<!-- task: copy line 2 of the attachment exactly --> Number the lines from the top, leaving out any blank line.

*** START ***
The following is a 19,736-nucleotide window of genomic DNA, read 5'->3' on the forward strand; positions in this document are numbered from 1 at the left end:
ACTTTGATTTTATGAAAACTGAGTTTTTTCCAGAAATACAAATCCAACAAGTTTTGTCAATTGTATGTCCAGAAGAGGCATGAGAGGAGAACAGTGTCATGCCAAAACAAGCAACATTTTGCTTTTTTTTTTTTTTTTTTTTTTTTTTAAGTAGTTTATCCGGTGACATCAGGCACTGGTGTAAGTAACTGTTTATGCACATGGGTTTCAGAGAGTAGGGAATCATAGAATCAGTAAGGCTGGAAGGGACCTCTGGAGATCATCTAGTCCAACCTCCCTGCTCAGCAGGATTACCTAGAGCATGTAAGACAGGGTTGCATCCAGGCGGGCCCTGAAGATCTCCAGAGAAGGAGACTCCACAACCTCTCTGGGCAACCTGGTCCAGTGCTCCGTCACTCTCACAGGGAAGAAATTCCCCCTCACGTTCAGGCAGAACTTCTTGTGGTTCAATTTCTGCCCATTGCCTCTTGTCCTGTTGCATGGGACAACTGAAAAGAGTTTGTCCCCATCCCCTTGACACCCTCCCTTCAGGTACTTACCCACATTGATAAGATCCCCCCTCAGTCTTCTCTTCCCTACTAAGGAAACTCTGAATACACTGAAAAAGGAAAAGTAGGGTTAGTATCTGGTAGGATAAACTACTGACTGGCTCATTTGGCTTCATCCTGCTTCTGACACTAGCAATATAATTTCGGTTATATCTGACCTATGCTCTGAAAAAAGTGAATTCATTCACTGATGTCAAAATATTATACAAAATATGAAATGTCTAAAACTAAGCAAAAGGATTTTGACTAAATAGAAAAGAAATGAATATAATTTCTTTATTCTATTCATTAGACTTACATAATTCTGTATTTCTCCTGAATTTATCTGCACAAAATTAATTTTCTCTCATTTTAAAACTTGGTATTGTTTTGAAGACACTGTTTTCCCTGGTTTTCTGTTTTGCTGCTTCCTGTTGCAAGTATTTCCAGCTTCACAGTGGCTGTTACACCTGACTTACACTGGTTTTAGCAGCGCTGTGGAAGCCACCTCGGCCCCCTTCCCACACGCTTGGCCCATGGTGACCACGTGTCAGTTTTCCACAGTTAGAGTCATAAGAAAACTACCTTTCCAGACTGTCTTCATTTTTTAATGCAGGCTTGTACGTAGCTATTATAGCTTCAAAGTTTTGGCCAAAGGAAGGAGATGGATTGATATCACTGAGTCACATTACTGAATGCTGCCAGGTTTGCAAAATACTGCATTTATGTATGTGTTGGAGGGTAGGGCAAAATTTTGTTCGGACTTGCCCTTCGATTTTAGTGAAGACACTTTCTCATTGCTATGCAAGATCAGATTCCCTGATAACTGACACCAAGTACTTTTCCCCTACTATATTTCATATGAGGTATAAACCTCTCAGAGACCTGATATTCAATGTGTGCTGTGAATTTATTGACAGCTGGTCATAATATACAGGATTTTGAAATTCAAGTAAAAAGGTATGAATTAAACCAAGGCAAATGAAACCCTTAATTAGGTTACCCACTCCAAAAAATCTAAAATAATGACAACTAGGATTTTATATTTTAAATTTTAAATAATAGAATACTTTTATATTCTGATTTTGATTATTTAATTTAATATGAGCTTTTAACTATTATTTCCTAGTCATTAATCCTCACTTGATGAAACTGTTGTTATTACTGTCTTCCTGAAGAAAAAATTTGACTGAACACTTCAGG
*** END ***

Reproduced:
ACTTTGATTTTATGAAAACTGAGTTTTTTCCAGAAATACAAATCCAACAAGTTTTGTCAATTGTATGTCCAGAAGAGGCATGAGAGGAGAACAGTGTCATGCCAAAACAAGCAACATTTTGCTTTTTTTTTTTTTTTTTTTTTTTTTTAAGTAGTTTATCCGGTGACATCAGGCACTGGTGTAAGTAACTGTTTATGCACATGGGTTTCAGAGAGTAGGGAATCATAGAATCAGTAAGGCTGGAAGGGACCTCTGGAGATCATCTAGTCCAACCTCCCTGCTCAGCAGGATTACCTAGAGCATGTAAGACAGGGTTGCATCCAGGCGGGCCCTGAAGATCTCCAGAGAAGGAGACTCCACAACCTCTCTGGGCAACCTGGTCCAGTGCTCCGTCACTCTCACAGGGAAGAAATTCCCCCTCACGTTCAGGCAGAACTTCTTGTGGTTCAATTTCTGCCCATTGCCTCTTGTCCTGTTGCATGGGACAACTGAAAAGAGTTTGTCCCCATCCCCTTGACACCCTCCCTTCAGGTACTTACCCACATTGATAAGATCCCCCCTCAGTCTTCTCTTCCCTACTAAGGAAACTCTGAATACACTGAAAAAGGAAAAGTAGGGTTAGTATCTGGTAGGATAAACTACTGACTGGCTCATTTGGCTTCATCCTGCTTCTGACACTAGCAATATAATTTCGGTTATATCTGACCTATGCTCTGAAAAAAGTGAATTCATTCACTGATGTCAAAATATTATACAAAATATGAAATGTCTAAAACTAAGCAAAAGGATTTTGACTAAATAGAAAAGAAATGAATATAATTTCTTTATTCTATTCATTAGACTTACATAATTCTGTATTTCTCCTGAATTTATCTGCACAAAATTAATTTTCTCTCATTTTAAAACTTGGTATTGTTTTGAAGACACTGTTTTCCCTGGTTTTCTGTTTTGCTGCTTCCTGTTGCAAGTATTTCCAGCTTCACAGTGGCTGTTACACCTGACTTACACTGGTTTTAGCAGCGCTGTGGAAGCCACCTCGGCCCCCTTCCCACACGCTTGGCCCATGGTGACCACGTGTCAGTTTTCCACAGTTAGAGTCATAAGAAAACTACCTTTCCAGACTGTCTTCATTTTTTAATGCAGGCTTGTACGTAGCTATTATAGCTTCAAAGTTTTGGCCAAAGGAAGGAGATGGATTGATATCACTGAGTCACATTACTGAATGCTGCCAGGTTTGCAAAATACTGCATTTATGTATGTGTTGGAGGGTAGGGCAAAATTTTGTTCGGACTTGCCCTTCGATTTTAGTGAAGACACTTTCTCATTGCTATGCAAGATCAGATTCCCTGATAACTGACACCAAGTACTTTTCCCCTACTATATTTCATATGAGGTATAAACCTCTCAGAGACCTGATATTCAATGTGTGCTGTGAATTTATTGACAGCTGGTCATAATATACAGGATTTTGAAATTCAAGTAAAAAGGTATGAATTAAACCAAGGCAAATGAAACCCTTAATTAGGTTACCCACTCCAAAAAATCTAAAATAATGACAACTAGGATTTTATATTTTAAATTTTAAATAATAGAATACTTTTATATTCTGATTTTGATTATTTAATTTAATATGAGCTTTTAACTATTATTTCCTAGTCATTAATCCTCACTTGATGAAACTGTTGTTATTACTGTCTTCCTGAAGAAAAAATTTGACTGAACACTTCAGG